When I was young, my mother and I had a yearly tradition of going to the Miss New Hampshire pageant.
Back then, it was held at the Practical Arts Auditorium in Manchester. For some reason, we always ended up getting seats way up in the balcony, so far away from the stage, a contestant could have had three eyeballs and we wouldn’t have known the difference. Basically, we sat watching a bunch of specks dancing around onstage, and never knew exactly what the winner’s face looked like until we saw her photo in the newspaper the next day.
After my mom passed away, I never attended the pageant again, not only because the experience just wouldn’t have been the same, but also because the pageant moved its location to Derry.
So a couple weeks ago, when I found out the Miss New Hampshire pageant was going to be aired live on the Internet and I could watch it on my computer, I got excited. For once I would be able to see the contestants up close and study their faces – an entirely new experience for me.
The night of the pageant, I was ready to be entertained for a couple hours. I put on my comfy sweatshirt and sweatpants, grabbed a cup of tea and a cookie, and then curled up on the sofa with a blanket and my laptop computer. The starting time was supposed to be 6:00.
I turned on my computer and clicked on the pageant link. The screen welcomed me to the pageant and said it would begin airing soon. So I waited. And then I waited some more. By 6:20, I figured I had waited long enough. I hit the “refresh” button on my computer.
To my delight, the pageant popped on. There was a contestant singing onstage. As the cameras zoomed in for a close-up, I noticed that my computer was a bit too slow to keep up. As a result, her mouth wasn’t going with the words, which was a bit distracting. But at least I could tell she didn’t have three eyeballs.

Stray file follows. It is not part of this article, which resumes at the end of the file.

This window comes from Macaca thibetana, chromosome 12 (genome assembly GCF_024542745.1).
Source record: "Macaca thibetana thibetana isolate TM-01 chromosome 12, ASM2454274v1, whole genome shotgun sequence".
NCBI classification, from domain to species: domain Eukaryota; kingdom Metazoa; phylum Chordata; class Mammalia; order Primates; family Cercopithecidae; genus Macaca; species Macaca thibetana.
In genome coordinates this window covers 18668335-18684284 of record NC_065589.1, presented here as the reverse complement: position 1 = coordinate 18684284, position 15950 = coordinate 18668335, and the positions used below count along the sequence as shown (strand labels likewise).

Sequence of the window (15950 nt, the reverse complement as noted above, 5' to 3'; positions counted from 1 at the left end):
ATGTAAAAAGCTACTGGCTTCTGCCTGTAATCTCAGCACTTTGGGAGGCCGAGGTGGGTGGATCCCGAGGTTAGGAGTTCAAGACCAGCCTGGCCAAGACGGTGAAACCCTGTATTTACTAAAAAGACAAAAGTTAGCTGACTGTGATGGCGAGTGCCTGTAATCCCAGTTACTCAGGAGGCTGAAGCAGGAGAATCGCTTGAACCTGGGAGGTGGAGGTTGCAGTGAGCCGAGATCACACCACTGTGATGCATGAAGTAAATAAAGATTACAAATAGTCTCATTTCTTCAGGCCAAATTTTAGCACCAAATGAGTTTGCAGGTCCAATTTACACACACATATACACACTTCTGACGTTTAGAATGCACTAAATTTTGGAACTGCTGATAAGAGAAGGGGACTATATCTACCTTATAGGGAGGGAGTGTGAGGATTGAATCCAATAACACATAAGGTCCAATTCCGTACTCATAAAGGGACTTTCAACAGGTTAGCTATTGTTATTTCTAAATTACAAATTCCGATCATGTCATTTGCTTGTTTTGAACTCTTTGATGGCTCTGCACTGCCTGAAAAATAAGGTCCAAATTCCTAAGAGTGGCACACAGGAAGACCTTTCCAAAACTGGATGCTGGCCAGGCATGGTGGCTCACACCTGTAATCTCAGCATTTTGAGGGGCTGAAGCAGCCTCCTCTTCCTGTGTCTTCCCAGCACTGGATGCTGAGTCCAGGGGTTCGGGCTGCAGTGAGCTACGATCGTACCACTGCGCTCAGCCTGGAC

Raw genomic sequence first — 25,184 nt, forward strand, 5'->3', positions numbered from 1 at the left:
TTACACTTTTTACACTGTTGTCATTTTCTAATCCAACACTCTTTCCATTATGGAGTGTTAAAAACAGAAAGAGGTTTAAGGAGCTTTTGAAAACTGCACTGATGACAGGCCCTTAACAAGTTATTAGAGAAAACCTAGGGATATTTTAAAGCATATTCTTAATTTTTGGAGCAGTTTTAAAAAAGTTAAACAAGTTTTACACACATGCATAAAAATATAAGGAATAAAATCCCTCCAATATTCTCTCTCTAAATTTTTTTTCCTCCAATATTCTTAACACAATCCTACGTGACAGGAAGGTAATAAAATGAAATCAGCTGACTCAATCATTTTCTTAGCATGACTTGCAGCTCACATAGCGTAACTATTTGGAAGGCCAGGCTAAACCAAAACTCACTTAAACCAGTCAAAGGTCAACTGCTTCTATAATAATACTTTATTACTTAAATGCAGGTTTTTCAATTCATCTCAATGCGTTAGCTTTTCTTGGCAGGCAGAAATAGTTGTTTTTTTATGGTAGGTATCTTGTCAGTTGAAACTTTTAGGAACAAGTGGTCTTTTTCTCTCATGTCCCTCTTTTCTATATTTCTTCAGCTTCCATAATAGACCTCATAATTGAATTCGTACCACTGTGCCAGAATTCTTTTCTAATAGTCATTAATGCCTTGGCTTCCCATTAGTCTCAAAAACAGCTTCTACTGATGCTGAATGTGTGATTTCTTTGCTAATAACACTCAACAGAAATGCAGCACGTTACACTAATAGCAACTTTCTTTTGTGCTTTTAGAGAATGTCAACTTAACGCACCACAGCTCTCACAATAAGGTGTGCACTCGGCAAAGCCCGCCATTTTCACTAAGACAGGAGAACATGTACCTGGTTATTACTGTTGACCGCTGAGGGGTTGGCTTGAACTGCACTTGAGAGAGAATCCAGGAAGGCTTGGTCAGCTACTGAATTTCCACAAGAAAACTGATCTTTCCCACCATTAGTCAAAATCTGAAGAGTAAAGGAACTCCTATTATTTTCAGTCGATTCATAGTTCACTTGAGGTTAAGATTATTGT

After she finished her song, the announcer said, “That was the third of our 10 semi-finalists in the talent competition.”
I just stared at the screen. I’d missed the introduction of the 28 contestants, the selection of the 10 semi-finalists, and the first two contestants in talent? That much had happened in just the 20 minutes I’d sat waiting for the pageant to start? Needless to say, I was upset.
Even more upsetting was my slow computer. When the contestants came out to do a group dance number, their images were jerky, as if they were being filmed in stop-motion. They looked as if they were wearing electric underwear that kept giving them shocks.
Still, I was able to see enough of each contestant to allow me to select my favorite to win.
Intermission arrived and the screen switched over to promotional ads. The announcer had said the intermission would be exactly 15 minutes, so I used the time to make another cup of tea and let the dogs out. Twenty-five minutes later, I realized the promotional ads on my screen had stopped moving and were frozen in place. Panicking, I hit the refresh button again.
“And these are our top five finalists!” the announcer was saying.
Once again, I had missed the selection of the finalists. Even worse, my favorite contestant wasn’t one of them.
“Oh, well,” I said, trying to look on the bright side. “At least I’ll still be able to see the actual crowning up close for the first time.”
Ten minutes before the end of the pageant, I shifted my position on the sofa. My laptop, which, appropriately, was on my lap, slid off and onto the sofa cushion. When I picked it up, the cable that connects my computer to my satellite dish and to the outside world, pulled out. Immediately, the computer screen went blank.
“Noooo!” I cried, frantically trying to shove the cable back into the computer.
I had to start all over again. I had to go into WMUR TV’s website, then I had to click on the Miss New Hampshire pageant link, select which device I was going to watch it on, sit through an advertisement, and then finally was connected to the live pageant…only to find out it was over. I had no clue who won.
It made me realize that modern technology wasn’t the answer to getting a close-up view of the pageant after all. The answer, which my mother and I should have realized back in our pageant-attending days, was simple.